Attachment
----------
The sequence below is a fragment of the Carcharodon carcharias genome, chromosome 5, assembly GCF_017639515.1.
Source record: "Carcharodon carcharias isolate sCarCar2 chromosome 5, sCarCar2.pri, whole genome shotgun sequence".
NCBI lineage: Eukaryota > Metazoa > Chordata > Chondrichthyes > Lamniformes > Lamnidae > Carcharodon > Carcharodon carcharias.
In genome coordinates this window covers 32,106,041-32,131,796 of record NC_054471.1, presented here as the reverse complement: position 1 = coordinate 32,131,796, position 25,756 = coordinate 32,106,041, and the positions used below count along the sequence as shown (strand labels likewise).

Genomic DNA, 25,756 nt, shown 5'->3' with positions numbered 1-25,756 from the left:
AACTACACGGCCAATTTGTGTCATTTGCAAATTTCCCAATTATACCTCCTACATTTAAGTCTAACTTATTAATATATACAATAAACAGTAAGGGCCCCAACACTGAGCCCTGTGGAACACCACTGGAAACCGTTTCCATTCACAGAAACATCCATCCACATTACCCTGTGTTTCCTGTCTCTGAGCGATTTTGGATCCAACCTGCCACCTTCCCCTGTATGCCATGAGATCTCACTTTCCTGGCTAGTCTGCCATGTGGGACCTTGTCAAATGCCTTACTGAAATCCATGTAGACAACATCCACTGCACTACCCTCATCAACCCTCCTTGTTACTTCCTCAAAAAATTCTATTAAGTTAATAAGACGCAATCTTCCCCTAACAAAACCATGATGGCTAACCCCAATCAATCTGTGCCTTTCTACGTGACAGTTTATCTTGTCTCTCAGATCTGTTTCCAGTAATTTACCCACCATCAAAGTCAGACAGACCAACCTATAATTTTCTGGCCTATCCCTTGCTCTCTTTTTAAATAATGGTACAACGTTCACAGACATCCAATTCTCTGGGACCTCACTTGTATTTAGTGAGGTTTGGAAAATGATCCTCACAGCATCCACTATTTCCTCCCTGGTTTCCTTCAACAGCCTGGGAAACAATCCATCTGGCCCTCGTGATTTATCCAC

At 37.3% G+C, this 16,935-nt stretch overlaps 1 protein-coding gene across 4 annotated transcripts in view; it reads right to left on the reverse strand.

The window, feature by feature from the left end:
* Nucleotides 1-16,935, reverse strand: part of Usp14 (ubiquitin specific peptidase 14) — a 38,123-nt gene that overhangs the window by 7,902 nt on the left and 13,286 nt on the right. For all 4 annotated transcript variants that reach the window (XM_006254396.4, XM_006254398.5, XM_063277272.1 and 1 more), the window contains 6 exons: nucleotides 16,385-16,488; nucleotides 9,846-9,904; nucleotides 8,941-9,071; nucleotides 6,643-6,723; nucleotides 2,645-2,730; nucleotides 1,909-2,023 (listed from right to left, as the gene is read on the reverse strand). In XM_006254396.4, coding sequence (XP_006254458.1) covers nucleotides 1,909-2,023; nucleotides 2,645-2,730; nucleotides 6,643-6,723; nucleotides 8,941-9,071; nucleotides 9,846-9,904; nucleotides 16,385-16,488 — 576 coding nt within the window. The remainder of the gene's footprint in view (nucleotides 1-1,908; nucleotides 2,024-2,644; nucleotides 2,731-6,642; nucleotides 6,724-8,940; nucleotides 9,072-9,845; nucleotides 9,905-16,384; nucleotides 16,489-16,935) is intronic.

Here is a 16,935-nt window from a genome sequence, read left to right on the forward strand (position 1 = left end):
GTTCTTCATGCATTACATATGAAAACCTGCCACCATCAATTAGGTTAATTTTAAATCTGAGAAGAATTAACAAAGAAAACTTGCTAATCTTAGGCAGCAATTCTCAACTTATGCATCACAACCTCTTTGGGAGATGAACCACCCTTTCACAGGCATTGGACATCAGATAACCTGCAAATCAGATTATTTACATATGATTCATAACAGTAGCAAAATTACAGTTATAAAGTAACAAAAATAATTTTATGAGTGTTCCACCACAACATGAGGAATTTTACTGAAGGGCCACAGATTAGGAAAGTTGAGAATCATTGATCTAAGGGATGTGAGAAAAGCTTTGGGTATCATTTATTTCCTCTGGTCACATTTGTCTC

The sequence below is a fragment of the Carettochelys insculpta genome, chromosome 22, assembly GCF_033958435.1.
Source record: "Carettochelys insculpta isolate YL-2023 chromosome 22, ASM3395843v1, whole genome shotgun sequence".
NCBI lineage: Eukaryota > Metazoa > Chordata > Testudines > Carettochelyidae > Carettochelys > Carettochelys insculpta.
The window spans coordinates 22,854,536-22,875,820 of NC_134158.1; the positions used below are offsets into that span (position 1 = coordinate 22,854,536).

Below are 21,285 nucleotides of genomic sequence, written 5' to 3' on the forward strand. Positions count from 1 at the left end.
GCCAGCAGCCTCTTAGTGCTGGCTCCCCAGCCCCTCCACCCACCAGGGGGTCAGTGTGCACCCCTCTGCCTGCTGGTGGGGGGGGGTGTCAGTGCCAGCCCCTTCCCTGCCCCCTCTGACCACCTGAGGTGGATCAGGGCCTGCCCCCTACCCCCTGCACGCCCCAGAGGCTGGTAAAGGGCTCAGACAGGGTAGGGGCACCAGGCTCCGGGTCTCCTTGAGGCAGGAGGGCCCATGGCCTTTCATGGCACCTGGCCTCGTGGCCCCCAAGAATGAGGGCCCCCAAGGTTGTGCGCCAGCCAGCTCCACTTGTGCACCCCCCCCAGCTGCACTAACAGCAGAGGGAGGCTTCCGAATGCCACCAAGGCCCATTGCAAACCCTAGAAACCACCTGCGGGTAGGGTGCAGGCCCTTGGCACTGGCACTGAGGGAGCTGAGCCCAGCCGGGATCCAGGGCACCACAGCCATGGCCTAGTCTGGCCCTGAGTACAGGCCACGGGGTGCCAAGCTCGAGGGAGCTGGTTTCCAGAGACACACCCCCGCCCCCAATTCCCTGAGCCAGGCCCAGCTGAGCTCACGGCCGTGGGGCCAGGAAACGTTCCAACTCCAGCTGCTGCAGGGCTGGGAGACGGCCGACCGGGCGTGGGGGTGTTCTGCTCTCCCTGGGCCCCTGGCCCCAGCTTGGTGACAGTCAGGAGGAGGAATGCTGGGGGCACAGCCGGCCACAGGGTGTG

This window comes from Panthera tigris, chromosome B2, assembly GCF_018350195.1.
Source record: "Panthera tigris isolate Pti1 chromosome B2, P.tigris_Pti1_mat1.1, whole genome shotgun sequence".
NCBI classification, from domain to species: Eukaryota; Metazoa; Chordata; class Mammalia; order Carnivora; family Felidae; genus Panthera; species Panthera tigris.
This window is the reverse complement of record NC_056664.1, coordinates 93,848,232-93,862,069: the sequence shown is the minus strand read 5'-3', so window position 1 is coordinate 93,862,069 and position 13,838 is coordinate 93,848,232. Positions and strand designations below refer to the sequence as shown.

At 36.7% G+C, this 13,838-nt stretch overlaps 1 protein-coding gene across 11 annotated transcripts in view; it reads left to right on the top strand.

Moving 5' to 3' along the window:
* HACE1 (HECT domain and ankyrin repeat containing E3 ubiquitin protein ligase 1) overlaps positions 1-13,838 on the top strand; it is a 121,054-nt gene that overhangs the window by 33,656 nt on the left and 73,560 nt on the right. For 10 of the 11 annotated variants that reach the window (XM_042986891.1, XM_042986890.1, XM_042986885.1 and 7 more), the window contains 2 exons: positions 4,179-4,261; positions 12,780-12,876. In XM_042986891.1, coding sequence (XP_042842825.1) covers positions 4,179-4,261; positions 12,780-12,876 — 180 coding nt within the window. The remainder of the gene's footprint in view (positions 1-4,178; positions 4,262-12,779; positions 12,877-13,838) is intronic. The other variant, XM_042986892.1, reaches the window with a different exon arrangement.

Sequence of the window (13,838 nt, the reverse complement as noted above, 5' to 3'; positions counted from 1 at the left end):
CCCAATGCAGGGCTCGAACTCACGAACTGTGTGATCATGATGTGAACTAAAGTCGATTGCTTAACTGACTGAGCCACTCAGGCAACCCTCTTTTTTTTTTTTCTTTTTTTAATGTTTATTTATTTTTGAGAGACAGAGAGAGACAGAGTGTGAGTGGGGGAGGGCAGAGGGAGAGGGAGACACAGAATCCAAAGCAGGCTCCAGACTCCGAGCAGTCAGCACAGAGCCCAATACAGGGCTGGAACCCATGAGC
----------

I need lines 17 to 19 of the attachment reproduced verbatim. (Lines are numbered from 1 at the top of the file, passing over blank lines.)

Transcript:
GCCAGCAGCCTCTTAGTGCTGGCTCCCCAGCCCCTCCACCCACCAGGGGGTCAGTGTGCACCCCTCTGCCTGCTGGTGGGGGGGGGTGTCAGTGCCAGCCCCTTCCCTGCCCCCTCTGACCACCTGAGGTGGATCAGGGCCTGCCCCCTACCCCCTGCACGCCCCAGAGGCTGGTAAAGGGCTCAGACAGGGTAGGGGCACCAGGCTCCGGGTCTCCTTGAGGCAGGAGGGCCCATGGCCTTTCATGGCACCTGGCCTCGTGGCCCCCAAGAATGAGGGCCCCCAAGGTTGTGCGCCAGCCAGCTCCACTTGTGCACCCCCCCCAGCTGCACTAACAGCAGAGGGAGGCTTCCGAATGCCACCAAGGCCCATTGCAAACCCTAGAAACCACCTGCGGGTAGGGTGCAGGCCCTTGGCACTGGCACTGAGGGAGCTGAGCCCAGCCGGGATCCAGGGCACCACAGCCATGGCCTAGTCTGGCCCTGAGTACAGGCCACGGGGTGCCAAGCTCGAGGGAGCTGGTTTCCAGAGACACACCCCCGCCCCCAATTCCCTGAGCCAGGCCCAGCTGAGCTCACGGCCGTGGGGCCAGGAAACGTTCCAACTCCAGCTGCTGCAGGGCTGGGAGACGGCCGACCGGGCGTGGGGGTGTTCTGCTCTCCCTGGGCCCCTGGCCCCAGCTTGGTGACAGTCAGGAGGAGGAATGCTGGGGGCACAGCCGGCCACAGGGTGTG

This window comes from Panthera tigris, chromosome B2, assembly GCF_018350195.1.
Source record: "Panthera tigris isolate Pti1 chromosome B2, P.tigris_Pti1_mat1.1, whole genome shotgun sequence".